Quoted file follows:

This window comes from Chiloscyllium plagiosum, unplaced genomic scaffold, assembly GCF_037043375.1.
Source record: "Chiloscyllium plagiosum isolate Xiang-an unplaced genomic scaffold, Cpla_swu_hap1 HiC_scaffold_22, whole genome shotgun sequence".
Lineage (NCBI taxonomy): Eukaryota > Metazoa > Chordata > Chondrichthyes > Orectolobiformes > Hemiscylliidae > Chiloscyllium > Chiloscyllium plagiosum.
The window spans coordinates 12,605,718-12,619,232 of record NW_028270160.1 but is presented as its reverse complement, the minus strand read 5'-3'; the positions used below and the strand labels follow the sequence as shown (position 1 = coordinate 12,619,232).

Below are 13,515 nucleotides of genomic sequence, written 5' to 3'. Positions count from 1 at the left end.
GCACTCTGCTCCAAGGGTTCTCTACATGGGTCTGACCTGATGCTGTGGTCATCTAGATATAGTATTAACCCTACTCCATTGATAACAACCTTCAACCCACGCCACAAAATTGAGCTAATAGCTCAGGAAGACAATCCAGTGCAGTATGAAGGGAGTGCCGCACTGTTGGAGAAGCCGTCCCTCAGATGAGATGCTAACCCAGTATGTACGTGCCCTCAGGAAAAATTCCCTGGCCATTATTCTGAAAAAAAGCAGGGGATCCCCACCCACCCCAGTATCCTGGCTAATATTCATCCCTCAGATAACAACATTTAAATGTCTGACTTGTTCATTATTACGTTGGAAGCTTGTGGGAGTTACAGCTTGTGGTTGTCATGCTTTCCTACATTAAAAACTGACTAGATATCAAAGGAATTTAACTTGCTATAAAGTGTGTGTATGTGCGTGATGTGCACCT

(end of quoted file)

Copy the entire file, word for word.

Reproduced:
This window comes from Chiloscyllium plagiosum, unplaced genomic scaffold, assembly GCF_037043375.1.
Source record: "Chiloscyllium plagiosum isolate Xiang-an unplaced genomic scaffold, Cpla_swu_hap1 HiC_scaffold_22, whole genome shotgun sequence".
Lineage (NCBI taxonomy): Eukaryota > Metazoa > Chordata > Chondrichthyes > Orectolobiformes > Hemiscylliidae > Chiloscyllium > Chiloscyllium plagiosum.
The window spans coordinates 12,605,718-12,619,232 of record NW_028270160.1 but is presented as its reverse complement, the minus strand read 5'-3'; the positions used below and the strand labels follow the sequence as shown (position 1 = coordinate 12,619,232).

Below are 13,515 nucleotides of genomic sequence, written 5' to 3'. Positions count from 1 at the left end.
GCACTCTGCTCCAAGGGTTCTCTACATGGGTCTGACCTGATGCTGTGGTCATCTAGATATAGTATTAACCCTACTCCATTGATAACAACCTTCAACCCACGCCACAAAATTGAGCTAATAGCTCAGGAAGACAATCCAGTGCAGTATGAAGGGAGTGCCGCACTGTTGGAGAAGCCGTCCCTCAGATGAGATGCTAACCCAGTATGTACGTGCCCTCAGGAAAAATTCCCTGGCCATTATTCTGAAAAAAAGCAGGGGATCCCCACCCACCCCAGTATCCTGGCTAATATTCATCCCTCAGATAACAACATTTAAATGTCTGACTTGTTCATTATTACGTTGGAAGCTTGTGGGAGTTACAGCTTGTGGTTGTCATGCTTTCCTACATTAAAAACTGACTAGATATCAAAGGAATTTAACTTGCTATAAAGTGTGTGTATGTGCGTGATGTGCACCT